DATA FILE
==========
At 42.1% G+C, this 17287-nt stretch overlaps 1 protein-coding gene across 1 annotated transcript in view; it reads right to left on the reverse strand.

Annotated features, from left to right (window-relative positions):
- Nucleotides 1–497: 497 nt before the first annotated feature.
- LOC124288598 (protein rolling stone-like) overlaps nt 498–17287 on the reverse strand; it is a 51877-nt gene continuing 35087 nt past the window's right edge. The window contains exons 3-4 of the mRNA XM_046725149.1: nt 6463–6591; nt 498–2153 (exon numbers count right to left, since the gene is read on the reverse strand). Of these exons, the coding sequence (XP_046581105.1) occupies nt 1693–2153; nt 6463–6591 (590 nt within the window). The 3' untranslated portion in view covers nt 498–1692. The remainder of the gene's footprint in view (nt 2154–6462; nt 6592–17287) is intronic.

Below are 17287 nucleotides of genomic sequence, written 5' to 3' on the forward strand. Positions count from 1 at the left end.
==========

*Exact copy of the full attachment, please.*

At 42.1% G+C, this 17287-nt stretch overlaps 1 protein-coding gene across 1 annotated transcript in view; it reads right to left on the reverse strand.

Annotated features, from left to right (window-relative positions):
- Nucleotides 1–497: 497 nt before the first annotated feature.
- LOC124288598 (protein rolling stone-like) overlaps nt 498–17287 on the reverse strand; it is a 51877-nt gene continuing 35087 nt past the window's right edge. The window contains exons 3-4 of the mRNA XM_046725149.1: nt 6463–6591; nt 498–2153 (exon numbers count right to left, since the gene is read on the reverse strand). Of these exons, the coding sequence (XP_046581105.1) occupies nt 1693–2153; nt 6463–6591 (590 nt within the window). The 3' untranslated portion in view covers nt 498–1692. The remainder of the gene's footprint in view (nt 2154–6462; nt 6592–17287) is intronic.

Below are 17287 nucleotides of genomic sequence, written 5' to 3' on the forward strand. Positions count from 1 at the left end.